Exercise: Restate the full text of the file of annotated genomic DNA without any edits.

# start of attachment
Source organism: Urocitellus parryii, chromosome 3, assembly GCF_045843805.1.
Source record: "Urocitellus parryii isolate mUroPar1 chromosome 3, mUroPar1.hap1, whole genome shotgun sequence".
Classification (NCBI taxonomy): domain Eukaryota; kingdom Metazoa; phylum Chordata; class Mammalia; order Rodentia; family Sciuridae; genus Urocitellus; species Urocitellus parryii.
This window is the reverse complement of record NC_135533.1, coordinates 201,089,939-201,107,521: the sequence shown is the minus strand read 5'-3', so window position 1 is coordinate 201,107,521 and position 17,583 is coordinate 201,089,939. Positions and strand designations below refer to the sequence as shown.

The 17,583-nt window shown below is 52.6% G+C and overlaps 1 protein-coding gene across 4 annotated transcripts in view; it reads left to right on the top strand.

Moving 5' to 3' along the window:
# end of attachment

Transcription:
Source organism: Urocitellus parryii, chromosome 3, assembly GCF_045843805.1.
Source record: "Urocitellus parryii isolate mUroPar1 chromosome 3, mUroPar1.hap1, whole genome shotgun sequence".
Classification (NCBI taxonomy): domain Eukaryota; kingdom Metazoa; phylum Chordata; class Mammalia; order Rodentia; family Sciuridae; genus Urocitellus; species Urocitellus parryii.
This window is the reverse complement of record NC_135533.1, coordinates 201,089,939-201,107,521: the sequence shown is the minus strand read 5'-3', so window position 1 is coordinate 201,107,521 and position 17,583 is coordinate 201,089,939. Positions and strand designations below refer to the sequence as shown.

The 17,583-nt window shown below is 52.6% G+C and overlaps 1 protein-coding gene across 4 annotated transcripts in view; it reads left to right on the top strand.

Moving 5' to 3' along the window: